Last night I was reading Shane Claiborne's Irresistible Revolution, and came across this passage that struck me:
I will never forget one of the chapel services where Rich [Mullins] spoke while I was at Wheaton. Rich stood up in chapel and said, "You guys are all into that born again thing, which is great. We do need to be born again, since Jesus said that to a guy named Nicodemus. But if you tell me I have to be born again to enter then kingdom of God, I can tell you that you have to sell everything you have and give it to the poor, because Jesus said that to one guy too... [and he paused in the awkward silence.] But I guess that's why God invented highlighters, so that we can highlight the parts we like and ignore the rest."After that, Claiborne said, if Rich had lived longer, he probably would have been put on the list of Wheaton's blacklisted chapel speakers. When I read that to Josh, he laughed.
Shane said elsewhere in the book, after spending months working in Mother Teresa's ministry then going to an internship at Willow Creek & finishing up college at Wheaton:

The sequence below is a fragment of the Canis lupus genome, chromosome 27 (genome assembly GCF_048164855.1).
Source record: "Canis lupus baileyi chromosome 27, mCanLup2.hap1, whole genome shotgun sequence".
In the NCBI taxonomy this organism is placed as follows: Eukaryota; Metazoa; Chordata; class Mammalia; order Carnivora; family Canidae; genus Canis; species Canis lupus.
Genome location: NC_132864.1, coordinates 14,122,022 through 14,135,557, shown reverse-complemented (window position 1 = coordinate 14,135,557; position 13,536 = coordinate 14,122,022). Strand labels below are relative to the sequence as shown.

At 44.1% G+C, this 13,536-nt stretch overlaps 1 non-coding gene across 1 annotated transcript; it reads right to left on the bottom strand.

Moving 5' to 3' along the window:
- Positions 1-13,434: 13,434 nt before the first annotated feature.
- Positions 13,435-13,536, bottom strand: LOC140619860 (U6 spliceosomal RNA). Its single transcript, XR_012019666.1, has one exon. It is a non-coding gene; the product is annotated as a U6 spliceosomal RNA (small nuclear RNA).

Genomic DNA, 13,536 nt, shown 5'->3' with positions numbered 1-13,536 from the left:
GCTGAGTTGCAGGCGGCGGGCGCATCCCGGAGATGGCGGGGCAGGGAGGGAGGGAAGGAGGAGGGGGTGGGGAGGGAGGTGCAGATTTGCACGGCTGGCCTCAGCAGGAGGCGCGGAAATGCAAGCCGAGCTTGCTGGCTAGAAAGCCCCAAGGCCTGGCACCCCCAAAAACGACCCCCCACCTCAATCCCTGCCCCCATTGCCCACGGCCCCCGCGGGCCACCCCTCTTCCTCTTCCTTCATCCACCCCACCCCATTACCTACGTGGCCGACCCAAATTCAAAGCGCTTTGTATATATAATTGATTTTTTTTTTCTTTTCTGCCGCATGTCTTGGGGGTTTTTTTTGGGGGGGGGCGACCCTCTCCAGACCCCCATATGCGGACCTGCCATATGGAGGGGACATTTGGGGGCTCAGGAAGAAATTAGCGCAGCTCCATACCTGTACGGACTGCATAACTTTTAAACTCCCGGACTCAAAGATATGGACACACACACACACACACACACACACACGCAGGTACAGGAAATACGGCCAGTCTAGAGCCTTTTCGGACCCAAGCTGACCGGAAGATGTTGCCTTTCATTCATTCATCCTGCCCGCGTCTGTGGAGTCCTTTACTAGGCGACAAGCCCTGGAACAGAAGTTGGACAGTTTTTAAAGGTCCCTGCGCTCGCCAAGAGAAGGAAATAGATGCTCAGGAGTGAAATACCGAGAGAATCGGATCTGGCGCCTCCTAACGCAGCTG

I have come to see that the great tragedy in the church is not that rich Christians do not care about the poor, but that rich Christians do not know the poor.
This was basically the theme of the message Saturday. We in suburbia do not know the poor, and we do not care. If we did care, we'd do something about it. As our pastor said, our pocketbook follows our passions. If someone is passionate about the Colts, they'll spend any price on Ebay for Super Bowl tickets. If they're passionate about good food, they'll eat out at the finest restaurants they can afford. If they love cooking, they'll buy that top-of-the-line pan or knife set. If they're passionate about their pets, the costs for the pets' health care can go through the roof. Whatever it is... cars, woodworking, decorating, photography, movies, music... the pocketbook follows the passion. We are not really, truly passionate about the purposes of God.
I met people passionate about the purposes of God on Sunday. Josh & I went with a group from our church to a downtown church to serve dinner. In tow, I had the serves-20-people casserole I cooked for the occasion, which barely fit in my oven, (and was heavy! And took 3 jars of spaghetti sauce, 2 1/2 lbs of spaghetti, and 2 1/2 lbs of meat, among other things!). Before going to the church on 10th Street, we were briefed on what we were going to be doing & why at the house-turned-ministry-center our church owns. One lady put it this way: We do it because we're not right unless we do. These suburbanites get it. Their hearts are so turned toward the purposes of God that know they 'aren't right' unless they follow through on God's purposes.
The Christian ideal has not been tried and found wanting; it has been found difficult and left untried. - GK Chesterton.
I want to figure out what trying looks like.